Cheering Kavanaugh win, Trump skewers Democrats as 'angry, left-wing mob'

Compartir

Sen. Jeff Flake, R-Ariz., who has repeatedly battled with Trump and will retire in January, said he, too, planned to vote for Kavanaugh's confirmation.

In formal court photographs, Kavanaugh will stand in the back and on the right end, from the viewer's perspective.

Sen. Mazie Hirono (D-Hawaii), who gained national notice during the confirmation fight for urging men to "shut up and step up" in the wake of Ford's allegations, said Democratic voters would be highly motivated to turn out and punish Republicans for the limited Federal Bureau of Investigation probe of Kavanaugh following his hearing. Chief Justice John Roberts administered the constitutional oath and retired Supreme Court Justice Anthony Kennedy administered the judicial oath, according to the Supreme Court.

"I've done so much for Alaska, I'm shocked to see her vote", he said.

"It unleashed something inside me".

"I don't have a statement right now because I did not come to a decision on this until walking into the floor this morning", she said in an impromptu appearance after the key procedural vote to a pack of reporters waiting outside the Senate chamber.

And it was fought against the backdrop of the #MeToo movement and Trump's unyielding support of his nominee and occasional mocking of Kavanaugh's accusers. We simply followed the tradition in America, which is that if you have a Senate of a different party than the president, you don't fill a vacancy created in a presidential year.

The allegations led to Kavanaugh and his accuser, Christine Blasey Ford, testifying before the Senate Judiciary Committee during an epic hearing.

A separate, public swearing-in ceremony is planned for 7:00 pm (2300 GMT) Monday in the White House's East Room.

Republican Senate Majority Leader Mitch McConnell, who has railed against Kavanaugh's critics, said he was "proud" of his colleagues and predicted a bright future for his party.

The cost of Kavanaugh's victory? The legitimacy of the USA supreme court
Besides the accusations of sexual misconduct, another issue - abortion rights - mobilised the opposition to Kavanaugh. Protesters could be heard shouting in the Senate chamber as Vice President Mike Pence presided over the final vote.

The embattled Kavanaugh was poised to win Senate confirmation later on Saturday, weathering sexual misconduct accusations and criticism of his character and temperament.

About 100 anti-Kavanaugh protesters climbed the Capitol's East Steps as the vote approached, pumping fists and waving signs. "If they won't listen to our voices, then they'll listen to our vote". "Frankly we are just less than a month away from an election". "Democrats have become too EXTREME and TOO DANGEROUS to govern".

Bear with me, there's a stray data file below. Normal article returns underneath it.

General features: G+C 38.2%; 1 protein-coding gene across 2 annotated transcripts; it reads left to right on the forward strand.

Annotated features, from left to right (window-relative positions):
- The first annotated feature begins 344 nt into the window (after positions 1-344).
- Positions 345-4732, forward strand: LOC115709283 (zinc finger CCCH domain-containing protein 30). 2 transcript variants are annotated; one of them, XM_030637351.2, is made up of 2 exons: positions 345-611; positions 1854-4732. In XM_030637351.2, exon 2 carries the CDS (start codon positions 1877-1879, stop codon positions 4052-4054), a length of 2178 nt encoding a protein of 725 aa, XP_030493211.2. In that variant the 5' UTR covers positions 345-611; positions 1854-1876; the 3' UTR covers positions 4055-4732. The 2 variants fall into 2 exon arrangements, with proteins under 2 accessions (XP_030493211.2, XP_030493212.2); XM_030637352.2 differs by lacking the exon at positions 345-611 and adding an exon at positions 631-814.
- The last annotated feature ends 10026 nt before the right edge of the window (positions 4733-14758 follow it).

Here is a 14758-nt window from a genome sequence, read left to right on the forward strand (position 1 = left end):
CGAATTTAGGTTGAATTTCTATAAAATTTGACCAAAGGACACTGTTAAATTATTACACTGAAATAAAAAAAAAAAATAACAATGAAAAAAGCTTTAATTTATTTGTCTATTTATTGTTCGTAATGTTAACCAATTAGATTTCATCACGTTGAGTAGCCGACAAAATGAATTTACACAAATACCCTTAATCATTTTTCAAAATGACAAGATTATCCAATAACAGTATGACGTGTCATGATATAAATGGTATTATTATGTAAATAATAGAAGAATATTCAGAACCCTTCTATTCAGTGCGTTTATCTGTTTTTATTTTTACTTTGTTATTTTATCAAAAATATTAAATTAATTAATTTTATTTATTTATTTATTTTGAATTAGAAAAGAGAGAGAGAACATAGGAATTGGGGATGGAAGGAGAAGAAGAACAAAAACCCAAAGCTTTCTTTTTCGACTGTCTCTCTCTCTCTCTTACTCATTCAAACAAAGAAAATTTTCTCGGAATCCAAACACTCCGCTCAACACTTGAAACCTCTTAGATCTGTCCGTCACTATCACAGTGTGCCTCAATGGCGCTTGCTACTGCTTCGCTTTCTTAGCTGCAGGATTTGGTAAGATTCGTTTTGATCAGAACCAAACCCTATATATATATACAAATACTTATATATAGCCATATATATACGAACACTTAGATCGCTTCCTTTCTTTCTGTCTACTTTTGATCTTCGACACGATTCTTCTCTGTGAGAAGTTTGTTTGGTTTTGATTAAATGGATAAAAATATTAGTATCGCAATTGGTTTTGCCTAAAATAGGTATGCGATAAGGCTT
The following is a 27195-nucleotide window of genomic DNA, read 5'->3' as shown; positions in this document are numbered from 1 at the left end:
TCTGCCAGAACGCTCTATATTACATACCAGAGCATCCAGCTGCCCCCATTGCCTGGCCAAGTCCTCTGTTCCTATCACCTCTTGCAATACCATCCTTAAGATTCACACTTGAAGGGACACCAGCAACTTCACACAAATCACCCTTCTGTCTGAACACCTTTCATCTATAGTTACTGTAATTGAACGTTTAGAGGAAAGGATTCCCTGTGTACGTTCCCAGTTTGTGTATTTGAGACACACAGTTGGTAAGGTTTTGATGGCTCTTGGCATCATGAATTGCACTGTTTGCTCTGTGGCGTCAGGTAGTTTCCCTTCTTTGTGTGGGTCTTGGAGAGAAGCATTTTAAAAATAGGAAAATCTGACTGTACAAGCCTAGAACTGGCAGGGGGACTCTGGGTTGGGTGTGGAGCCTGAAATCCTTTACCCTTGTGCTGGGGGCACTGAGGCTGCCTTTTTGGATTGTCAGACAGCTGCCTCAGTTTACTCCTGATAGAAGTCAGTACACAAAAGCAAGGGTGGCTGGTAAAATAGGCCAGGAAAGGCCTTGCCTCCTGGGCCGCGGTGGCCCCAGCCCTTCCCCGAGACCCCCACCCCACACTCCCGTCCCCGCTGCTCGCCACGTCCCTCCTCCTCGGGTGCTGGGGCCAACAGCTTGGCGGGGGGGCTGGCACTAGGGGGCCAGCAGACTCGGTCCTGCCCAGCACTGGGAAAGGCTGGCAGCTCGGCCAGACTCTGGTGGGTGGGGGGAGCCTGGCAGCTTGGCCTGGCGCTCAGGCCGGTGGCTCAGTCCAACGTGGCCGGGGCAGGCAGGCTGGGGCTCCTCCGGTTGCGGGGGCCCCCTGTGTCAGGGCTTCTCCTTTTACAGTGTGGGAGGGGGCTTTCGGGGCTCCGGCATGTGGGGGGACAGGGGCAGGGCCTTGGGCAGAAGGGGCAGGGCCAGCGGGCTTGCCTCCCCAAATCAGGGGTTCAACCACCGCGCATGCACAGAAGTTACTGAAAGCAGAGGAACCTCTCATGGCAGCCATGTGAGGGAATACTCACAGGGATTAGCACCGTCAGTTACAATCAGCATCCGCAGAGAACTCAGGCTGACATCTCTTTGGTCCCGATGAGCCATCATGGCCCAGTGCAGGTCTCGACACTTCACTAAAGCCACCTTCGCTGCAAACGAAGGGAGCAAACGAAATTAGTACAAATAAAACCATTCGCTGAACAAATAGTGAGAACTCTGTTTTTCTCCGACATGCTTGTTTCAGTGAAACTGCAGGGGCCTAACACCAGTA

Markey said the newest member of the high bench will "rubber stamp (Trump's) right-wing agenda from the bench and fulfill his campaign promises to overturn Roe v. Wade and the Affordable Care Act". A supreme court majority born under these circumstances, which protected Trump from the law and enabled gerrymandering and voting restrictions that benefited Republicans, would hasten the movement of Trump's United States into the same camp as Erdogan's Turkey and Orban's Hungary.

President Donald Trump's nomination of Kavanaugh came under intense scrutiny after multiple women came forward to accuse the 53-year-old judge of sexual assault or sexual misconduct.

So, if it was Kavanaugh as Ford alleges, why not file a police report?

The choice of Kavanaugh to replace retired justice Anthony Kennedy was controversial from the start - but the initial focus was exclusively on the conservative views held by the married father of two. But he was accused of a drunken sexual assault in their high school years by Christine Blasey Ford, now a professor of psychology in Palo Alto, California.

Protesters occupy the Hart Senate Office Building during a rally against Kavanaugh in Washington.

As the court's newest and therefore most junior associate justice - confirmed 50-48 Saturday in the closest margin in more than a century - Kavanaugh will bear some of the minor indignities that accompany the role.

"I think that's premature", Coons said on NBC News's "Meet the Press". She was the deep-red state's first female senator, she's up for re-election in November, she's behind in the polls, and she knows voting against Kavanaugh will hurt her even worse.

Compartir